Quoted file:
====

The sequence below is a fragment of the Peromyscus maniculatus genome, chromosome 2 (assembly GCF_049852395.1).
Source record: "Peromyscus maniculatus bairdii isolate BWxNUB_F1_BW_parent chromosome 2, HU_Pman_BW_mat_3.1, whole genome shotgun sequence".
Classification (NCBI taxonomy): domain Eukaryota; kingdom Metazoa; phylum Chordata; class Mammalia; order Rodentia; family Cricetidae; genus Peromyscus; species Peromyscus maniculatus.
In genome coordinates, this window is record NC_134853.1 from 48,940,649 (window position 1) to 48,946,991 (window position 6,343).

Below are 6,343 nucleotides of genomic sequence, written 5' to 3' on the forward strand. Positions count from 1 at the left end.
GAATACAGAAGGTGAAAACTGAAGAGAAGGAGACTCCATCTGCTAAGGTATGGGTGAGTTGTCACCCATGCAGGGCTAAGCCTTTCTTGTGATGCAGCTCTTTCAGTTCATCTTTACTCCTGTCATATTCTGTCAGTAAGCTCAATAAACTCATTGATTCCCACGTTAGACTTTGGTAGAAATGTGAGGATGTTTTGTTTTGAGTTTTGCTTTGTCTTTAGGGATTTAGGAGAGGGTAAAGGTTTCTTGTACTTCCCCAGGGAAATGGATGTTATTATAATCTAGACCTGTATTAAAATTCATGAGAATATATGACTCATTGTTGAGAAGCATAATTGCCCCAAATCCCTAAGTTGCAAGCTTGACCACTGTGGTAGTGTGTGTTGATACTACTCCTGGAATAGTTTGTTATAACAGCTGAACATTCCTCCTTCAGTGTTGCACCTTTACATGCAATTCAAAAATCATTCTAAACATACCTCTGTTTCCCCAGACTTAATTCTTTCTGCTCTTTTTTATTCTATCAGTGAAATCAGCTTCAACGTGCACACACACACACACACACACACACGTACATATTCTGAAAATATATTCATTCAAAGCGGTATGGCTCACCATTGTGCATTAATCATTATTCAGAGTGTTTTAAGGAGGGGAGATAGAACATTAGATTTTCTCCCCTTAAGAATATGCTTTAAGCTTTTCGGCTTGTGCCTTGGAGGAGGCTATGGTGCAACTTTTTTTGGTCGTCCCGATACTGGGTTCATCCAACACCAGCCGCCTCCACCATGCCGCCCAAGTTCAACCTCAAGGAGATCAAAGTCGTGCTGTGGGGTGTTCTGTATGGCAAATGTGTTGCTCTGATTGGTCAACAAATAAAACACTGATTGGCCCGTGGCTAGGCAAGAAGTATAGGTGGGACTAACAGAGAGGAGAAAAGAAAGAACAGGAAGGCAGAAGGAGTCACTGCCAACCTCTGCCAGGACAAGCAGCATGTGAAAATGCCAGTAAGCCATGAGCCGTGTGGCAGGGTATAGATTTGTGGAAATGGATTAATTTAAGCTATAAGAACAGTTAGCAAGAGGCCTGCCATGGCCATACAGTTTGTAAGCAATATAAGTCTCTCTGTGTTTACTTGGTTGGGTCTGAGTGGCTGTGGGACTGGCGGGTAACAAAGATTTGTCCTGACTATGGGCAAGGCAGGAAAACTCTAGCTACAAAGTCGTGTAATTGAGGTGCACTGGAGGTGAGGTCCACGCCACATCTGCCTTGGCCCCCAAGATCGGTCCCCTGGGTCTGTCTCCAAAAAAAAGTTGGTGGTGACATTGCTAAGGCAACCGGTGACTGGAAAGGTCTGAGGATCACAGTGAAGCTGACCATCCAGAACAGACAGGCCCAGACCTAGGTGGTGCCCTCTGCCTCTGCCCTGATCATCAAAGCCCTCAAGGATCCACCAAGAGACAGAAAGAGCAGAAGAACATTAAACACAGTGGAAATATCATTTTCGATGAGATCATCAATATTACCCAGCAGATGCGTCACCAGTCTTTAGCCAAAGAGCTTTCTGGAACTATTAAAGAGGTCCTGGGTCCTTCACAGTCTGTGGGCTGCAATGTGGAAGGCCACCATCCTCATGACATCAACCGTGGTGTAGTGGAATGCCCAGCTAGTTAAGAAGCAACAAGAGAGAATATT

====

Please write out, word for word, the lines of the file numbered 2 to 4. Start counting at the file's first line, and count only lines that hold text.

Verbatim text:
Source record: "Peromyscus maniculatus bairdii isolate BWxNUB_F1_BW_parent chromosome 2, HU_Pman_BW_mat_3.1, whole genome shotgun sequence".
Classification (NCBI taxonomy): domain Eukaryota; kingdom Metazoa; phylum Chordata; class Mammalia; order Rodentia; family Cricetidae; genus Peromyscus; species Peromyscus maniculatus.
In genome coordinates, this window is record NC_134853.1 from 48,940,649 (window position 1) to 48,946,991 (window position 6,343).